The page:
Shelby Mustang Cobra
I'd like to say that my recent experience with a 1960's muscle car constitutes a blast from my past. But that would be like telling a story about the big fish that got away. You see, unlike many baby-boomers, I did not grow up with any big-block V-8 automobiles in my driveway. In fact, my father taught me to drive in a 1972 Volkswagen Beetle. That was the car in which I almost ejected my dad from the passenger seat when I accidentally downshifted to first gear while going 30 mph.
In my younger days, I did have two experiences driving cars with V-8 engines. But neither fell into the muscle car classification. When I was a senior in high school, I took my girlfriend out on a date, driving my mother's 1977 Chevrolet Impala with a 305 engine. While goofing around trying to impress her, I introduced the car's grill to the backend of a large pickup truck. Needless to say, Mom wasn't too thrilled when she saw the damage, especially since I was specifically instructed not to drive her car while she was away.
When I graduated college and accepted a job in another state, I bought a used 1975 Oldsmobile Ninety-Eight. There's no word to describe that vehicle other than
BEHEMOTH. It's 455 engine sucked up fuel like a fighter jet with the afterburners on. At 21 feet in length, my co-workers used to tease me about the beast having its own zip code. The car had seen better days, the paint was shot, and it had a leak around the windshield. When I took my future wife out on a date, I had to make sure there was no rain in the forecast. Why she ever married me after driving her around in that tank is beyond me.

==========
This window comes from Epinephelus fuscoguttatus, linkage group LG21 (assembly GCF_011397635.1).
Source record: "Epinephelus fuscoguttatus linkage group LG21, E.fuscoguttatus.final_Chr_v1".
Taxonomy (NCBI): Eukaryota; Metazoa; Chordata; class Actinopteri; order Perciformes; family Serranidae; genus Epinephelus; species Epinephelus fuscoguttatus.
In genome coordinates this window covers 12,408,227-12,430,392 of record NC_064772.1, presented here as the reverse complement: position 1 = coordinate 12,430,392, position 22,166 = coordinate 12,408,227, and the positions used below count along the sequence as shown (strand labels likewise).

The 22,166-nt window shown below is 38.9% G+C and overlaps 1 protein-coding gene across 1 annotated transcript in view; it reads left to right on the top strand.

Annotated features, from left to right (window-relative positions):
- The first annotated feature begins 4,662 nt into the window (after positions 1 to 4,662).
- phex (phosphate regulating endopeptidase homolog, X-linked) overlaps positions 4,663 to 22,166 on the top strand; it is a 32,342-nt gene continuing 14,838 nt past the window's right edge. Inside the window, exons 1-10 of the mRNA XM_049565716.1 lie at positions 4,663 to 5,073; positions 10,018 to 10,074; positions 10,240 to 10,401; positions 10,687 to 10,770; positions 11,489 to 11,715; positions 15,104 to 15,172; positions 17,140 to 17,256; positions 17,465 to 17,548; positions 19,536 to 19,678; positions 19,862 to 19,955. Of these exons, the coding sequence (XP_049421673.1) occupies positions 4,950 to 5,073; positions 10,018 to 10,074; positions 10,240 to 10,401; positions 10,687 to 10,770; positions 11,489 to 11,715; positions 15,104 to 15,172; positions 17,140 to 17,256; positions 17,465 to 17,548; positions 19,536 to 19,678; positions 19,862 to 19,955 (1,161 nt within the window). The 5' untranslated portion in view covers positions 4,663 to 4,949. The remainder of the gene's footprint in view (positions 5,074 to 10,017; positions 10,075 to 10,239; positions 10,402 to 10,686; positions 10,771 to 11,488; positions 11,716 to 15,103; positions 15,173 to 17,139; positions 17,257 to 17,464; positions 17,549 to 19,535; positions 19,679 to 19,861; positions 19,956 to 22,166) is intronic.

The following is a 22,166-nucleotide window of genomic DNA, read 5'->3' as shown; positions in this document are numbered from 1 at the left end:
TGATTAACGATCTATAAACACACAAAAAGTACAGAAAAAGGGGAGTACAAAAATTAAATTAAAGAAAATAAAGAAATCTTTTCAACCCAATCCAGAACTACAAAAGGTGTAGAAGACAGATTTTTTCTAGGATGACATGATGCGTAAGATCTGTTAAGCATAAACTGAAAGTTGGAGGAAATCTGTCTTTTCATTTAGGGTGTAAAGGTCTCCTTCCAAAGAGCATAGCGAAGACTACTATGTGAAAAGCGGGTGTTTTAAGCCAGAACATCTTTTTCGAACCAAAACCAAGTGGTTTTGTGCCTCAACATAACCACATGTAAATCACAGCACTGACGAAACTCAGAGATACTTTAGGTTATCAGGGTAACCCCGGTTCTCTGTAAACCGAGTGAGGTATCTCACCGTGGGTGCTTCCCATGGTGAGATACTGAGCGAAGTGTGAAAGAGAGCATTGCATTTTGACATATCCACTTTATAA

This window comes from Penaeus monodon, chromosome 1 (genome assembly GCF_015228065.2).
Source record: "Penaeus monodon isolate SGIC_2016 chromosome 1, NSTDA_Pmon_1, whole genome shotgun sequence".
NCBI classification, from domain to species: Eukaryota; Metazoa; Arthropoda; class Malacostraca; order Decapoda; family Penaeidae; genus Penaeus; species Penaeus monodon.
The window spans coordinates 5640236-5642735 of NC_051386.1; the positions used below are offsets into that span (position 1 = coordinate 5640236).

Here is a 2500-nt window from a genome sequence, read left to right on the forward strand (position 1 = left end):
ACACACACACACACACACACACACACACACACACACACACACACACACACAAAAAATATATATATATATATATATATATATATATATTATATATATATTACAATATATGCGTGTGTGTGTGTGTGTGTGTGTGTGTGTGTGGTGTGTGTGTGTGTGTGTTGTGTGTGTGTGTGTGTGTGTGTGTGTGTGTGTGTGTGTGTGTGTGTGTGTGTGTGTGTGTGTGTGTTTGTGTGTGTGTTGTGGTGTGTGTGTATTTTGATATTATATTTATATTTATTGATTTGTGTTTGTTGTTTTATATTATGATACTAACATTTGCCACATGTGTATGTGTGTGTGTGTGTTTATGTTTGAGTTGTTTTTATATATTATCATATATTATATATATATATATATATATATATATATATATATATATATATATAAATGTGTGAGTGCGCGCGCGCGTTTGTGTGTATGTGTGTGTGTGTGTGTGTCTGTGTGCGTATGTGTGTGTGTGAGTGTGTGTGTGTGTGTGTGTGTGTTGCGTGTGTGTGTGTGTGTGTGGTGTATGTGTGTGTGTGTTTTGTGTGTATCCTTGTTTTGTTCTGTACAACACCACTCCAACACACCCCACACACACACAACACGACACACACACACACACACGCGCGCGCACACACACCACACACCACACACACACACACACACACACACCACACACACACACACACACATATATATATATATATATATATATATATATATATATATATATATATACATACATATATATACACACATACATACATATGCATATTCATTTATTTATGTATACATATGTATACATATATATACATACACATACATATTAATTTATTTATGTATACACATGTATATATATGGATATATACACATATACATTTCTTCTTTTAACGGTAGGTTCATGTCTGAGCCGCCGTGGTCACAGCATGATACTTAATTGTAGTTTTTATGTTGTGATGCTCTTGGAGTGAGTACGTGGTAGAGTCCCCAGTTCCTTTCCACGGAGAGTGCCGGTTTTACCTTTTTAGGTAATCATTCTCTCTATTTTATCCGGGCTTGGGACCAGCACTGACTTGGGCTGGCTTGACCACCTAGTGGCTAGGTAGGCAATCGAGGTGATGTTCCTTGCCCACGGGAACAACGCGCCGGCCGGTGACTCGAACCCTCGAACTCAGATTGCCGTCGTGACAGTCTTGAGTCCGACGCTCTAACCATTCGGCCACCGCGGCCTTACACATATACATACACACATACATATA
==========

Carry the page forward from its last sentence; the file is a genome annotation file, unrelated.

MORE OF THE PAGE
During the late 1980's and early 1990's, I drove a series of compact four-cylinder economy cars. My wife and I had two young children, and money did not grow on any of the trees in my backyard. It wasn't until last year that I got a car I really enjoy driving. After much contemplation, I bought a bright-red 1999 Pontiac Grand Am GT. With goodies such as a sunroof, CD player and power everything, this vehicle makes my 60-mile per day commute almost enjoyable. With the Ram-Air feature, the 3.4 liter V-6 pumps out a respectable 175 horsepower and 205 foot-pounds of torque. This baby accelerates and handles like a dream, and the bold styling gets me some nice compliments.
After driving my GT for the past year, it was impossible for me to be prepared for my next automobile encounter. Last fall, I was at my brother-in-law's house for a family party. Being that it was a nice day out, he was prompted to say "let's take the
'Stang for a spin". A wave of excitement immediately washed over me. That's because the
'Stang is no ordinary run-of-the-mill car. It's a 1969 Shelby Mustang Cobra GT 500 fastback. One of only 1536 produced, the Shelby is a collector edition.
So off came the car cover, revealing what can only be described as classic American Muscle. I stared at the candy apple red paint, black rear louvers, and the yellow base stripes embossed with the reflective GT 500 label. This was a sight of beauty. My brother-in-law had spent the past two years getting this car into tip-top shape, meticulously replacing worn pieces of the interior and exterior with authentic parts. I was snapped back to reality when the ignition key brought this icon of American automobile dominance to life. This car could be at home in a museum, but now it was suddenly very alive.